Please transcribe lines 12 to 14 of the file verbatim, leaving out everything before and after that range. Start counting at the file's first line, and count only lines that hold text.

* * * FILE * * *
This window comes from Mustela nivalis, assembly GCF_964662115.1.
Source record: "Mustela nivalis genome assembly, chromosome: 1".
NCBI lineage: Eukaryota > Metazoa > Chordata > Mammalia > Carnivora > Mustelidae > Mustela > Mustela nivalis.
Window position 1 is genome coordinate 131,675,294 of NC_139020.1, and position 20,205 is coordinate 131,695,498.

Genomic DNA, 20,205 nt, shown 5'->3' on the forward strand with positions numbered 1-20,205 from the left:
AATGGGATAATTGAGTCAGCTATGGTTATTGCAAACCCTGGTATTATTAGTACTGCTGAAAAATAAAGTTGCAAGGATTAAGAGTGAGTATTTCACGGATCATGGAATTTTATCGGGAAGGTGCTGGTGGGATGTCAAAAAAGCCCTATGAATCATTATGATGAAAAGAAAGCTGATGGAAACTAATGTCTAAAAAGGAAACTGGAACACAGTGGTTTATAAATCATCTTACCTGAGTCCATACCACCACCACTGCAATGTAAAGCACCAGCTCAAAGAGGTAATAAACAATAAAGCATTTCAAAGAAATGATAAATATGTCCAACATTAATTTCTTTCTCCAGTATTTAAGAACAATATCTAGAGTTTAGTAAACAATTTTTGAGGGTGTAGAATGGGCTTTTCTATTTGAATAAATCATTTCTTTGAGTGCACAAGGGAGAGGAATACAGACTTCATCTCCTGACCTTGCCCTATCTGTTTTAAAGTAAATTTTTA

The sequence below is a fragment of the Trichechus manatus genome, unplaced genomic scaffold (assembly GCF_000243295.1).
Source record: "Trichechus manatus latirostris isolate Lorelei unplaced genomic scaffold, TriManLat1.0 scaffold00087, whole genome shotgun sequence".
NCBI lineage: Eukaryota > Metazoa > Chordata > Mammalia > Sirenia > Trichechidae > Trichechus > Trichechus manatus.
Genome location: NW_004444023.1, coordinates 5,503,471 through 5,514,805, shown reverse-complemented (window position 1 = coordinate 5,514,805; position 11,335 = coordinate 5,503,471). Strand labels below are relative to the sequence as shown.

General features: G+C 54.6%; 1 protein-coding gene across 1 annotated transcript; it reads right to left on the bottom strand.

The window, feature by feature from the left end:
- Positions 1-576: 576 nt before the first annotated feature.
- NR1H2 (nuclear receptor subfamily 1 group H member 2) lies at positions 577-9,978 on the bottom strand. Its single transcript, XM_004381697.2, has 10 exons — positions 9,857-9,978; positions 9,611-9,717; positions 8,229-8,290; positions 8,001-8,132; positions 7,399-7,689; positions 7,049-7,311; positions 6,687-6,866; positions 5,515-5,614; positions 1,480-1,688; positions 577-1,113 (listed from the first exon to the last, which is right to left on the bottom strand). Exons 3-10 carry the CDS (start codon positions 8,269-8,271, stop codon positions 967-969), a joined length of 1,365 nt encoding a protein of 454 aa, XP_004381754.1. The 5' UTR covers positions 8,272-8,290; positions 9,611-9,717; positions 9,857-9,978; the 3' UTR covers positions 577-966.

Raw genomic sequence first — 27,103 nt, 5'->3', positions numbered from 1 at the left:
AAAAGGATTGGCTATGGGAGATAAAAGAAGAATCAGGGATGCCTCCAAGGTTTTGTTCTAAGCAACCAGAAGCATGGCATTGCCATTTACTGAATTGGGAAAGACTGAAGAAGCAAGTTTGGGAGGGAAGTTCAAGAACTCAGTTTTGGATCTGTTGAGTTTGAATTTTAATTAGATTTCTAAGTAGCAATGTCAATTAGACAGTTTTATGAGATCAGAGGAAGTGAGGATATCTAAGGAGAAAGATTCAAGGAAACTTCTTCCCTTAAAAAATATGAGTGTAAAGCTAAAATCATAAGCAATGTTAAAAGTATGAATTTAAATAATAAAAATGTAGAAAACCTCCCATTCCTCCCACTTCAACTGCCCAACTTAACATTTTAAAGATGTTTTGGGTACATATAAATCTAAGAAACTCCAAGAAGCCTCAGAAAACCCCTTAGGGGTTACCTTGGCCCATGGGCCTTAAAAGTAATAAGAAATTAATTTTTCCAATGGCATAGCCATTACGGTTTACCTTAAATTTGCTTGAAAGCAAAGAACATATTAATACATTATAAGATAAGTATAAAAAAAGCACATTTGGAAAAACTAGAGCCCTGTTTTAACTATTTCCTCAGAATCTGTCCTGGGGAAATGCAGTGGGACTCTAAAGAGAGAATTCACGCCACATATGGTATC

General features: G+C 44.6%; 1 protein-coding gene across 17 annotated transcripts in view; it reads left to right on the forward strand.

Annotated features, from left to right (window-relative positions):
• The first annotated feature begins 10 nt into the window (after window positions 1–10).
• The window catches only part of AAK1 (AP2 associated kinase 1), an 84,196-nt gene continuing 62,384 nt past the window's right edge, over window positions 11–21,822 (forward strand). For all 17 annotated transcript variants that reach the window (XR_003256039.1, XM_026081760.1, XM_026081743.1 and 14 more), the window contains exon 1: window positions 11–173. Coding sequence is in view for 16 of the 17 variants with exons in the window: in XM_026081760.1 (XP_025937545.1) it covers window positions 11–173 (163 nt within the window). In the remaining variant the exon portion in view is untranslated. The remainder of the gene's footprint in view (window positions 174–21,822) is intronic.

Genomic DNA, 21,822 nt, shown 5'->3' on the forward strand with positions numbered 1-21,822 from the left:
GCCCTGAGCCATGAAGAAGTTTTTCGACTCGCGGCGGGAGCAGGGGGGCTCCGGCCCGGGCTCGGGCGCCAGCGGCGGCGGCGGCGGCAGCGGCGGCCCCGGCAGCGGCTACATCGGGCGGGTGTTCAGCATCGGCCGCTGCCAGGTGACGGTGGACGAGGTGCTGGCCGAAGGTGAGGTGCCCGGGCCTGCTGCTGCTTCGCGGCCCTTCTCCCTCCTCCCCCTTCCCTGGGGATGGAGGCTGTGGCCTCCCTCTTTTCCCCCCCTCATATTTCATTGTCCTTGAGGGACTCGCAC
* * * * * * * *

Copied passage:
The window, feature by feature from the left end:
- Positions 1-576: 576 nt before the first annotated feature.
- NR1H2 (nuclear receptor subfamily 1 group H member 2) lies at positions 577-9,978 on the bottom strand. Its single transcript, XM_004381697.2, has 10 exons — positions 9,857-9,978; positions 9,611-9,717; positions 8,229-8,290; positions 8,001-8,132; positions 7,399-7,689; positions 7,049-7,311; positions 6,687-6,866; positions 5,515-5,614; positions 1,480-1,688; positions 577-1,113 (listed from the first exon to the last, which is right to left on the bottom strand). Exons 3-10 carry the CDS (start codon positions 8,269-8,271, stop codon positions 967-969), a joined length of 1,365 nt encoding a protein of 454 aa, XP_004381754.1. The 5' UTR covers positions 8,272-8,290; positions 9,611-9,717; positions 9,857-9,978; the 3' UTR covers positions 577-966.